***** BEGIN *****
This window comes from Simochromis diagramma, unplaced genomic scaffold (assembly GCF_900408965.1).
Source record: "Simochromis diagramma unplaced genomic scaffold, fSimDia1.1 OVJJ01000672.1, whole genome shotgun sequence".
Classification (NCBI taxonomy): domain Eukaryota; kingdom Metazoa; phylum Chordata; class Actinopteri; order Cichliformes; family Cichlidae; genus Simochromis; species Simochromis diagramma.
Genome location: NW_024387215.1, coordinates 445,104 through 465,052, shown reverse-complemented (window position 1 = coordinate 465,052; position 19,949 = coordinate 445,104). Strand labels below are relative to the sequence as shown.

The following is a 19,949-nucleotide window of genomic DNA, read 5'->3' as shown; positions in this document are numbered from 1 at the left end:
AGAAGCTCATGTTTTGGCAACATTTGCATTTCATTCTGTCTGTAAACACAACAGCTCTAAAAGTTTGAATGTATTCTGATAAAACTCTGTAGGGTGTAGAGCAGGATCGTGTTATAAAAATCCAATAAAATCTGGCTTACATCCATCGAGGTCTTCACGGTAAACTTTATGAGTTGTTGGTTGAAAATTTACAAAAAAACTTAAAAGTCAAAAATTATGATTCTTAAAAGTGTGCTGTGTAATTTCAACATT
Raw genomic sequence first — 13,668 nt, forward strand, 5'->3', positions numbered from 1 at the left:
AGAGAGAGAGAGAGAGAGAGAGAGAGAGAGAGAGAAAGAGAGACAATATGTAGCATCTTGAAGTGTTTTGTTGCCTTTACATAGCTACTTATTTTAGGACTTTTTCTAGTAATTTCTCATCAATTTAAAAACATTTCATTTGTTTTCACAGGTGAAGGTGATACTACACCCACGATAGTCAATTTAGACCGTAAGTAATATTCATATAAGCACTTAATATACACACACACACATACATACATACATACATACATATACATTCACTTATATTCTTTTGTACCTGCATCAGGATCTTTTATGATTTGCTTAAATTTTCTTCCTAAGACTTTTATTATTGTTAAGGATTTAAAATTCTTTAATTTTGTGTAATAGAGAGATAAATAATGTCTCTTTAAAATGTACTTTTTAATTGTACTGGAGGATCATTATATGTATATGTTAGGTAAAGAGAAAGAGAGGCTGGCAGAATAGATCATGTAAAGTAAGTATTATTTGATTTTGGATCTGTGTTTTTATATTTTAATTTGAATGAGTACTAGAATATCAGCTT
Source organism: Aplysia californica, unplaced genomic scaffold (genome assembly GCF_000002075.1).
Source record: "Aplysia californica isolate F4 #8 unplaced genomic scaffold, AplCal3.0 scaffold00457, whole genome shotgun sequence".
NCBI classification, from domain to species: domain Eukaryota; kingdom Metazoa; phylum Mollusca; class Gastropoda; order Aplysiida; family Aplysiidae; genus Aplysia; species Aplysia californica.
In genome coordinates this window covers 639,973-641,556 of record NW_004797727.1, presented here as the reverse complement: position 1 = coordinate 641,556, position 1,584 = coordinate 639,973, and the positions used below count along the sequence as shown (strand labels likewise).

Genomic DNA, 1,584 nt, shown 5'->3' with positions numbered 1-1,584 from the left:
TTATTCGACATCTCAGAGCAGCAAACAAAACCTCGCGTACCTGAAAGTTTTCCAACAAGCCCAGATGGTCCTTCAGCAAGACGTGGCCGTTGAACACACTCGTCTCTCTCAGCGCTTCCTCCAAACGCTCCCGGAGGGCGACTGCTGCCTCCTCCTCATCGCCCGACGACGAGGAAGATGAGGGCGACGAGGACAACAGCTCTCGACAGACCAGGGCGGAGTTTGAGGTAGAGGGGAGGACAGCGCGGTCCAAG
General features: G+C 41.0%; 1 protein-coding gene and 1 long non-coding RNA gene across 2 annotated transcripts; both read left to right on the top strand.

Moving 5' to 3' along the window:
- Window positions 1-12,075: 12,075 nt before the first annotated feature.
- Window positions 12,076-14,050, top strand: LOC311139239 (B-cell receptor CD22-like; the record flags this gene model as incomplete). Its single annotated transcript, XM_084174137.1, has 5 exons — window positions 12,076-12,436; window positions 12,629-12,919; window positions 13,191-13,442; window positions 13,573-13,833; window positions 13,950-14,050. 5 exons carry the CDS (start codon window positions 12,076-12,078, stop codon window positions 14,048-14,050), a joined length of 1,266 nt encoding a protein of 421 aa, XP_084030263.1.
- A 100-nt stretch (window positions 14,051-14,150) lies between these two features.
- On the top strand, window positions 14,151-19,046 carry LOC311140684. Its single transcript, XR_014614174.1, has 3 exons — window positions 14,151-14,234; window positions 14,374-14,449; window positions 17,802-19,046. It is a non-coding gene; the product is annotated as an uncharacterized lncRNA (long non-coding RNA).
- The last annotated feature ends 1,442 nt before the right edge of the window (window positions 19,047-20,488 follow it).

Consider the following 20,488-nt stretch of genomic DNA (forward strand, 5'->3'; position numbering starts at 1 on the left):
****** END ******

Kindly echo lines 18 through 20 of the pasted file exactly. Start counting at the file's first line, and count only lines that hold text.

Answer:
- Window positions 12,076-14,050, top strand: LOC311139239 (B-cell receptor CD22-like; the record flags this gene model as incomplete). Its single annotated transcript, XM_084174137.1, has 5 exons — window positions 12,076-12,436; window positions 12,629-12,919; window positions 13,191-13,442; window positions 13,573-13,833; window positions 13,950-14,050. 5 exons carry the CDS (start codon window positions 12,076-12,078, stop codon window positions 14,048-14,050), a joined length of 1,266 nt encoding a protein of 421 aa, XP_084030263.1.
- A 100-nt stretch (window positions 14,051-14,150) lies between these two features.
- On the top strand, window positions 14,151-19,046 carry LOC311140684. Its single transcript, XR_014614174.1, has 3 exons — window positions 14,151-14,234; window positions 14,374-14,449; window positions 17,802-19,046. It is a non-coding gene; the product is annotated as an uncharacterized lncRNA (long non-coding RNA).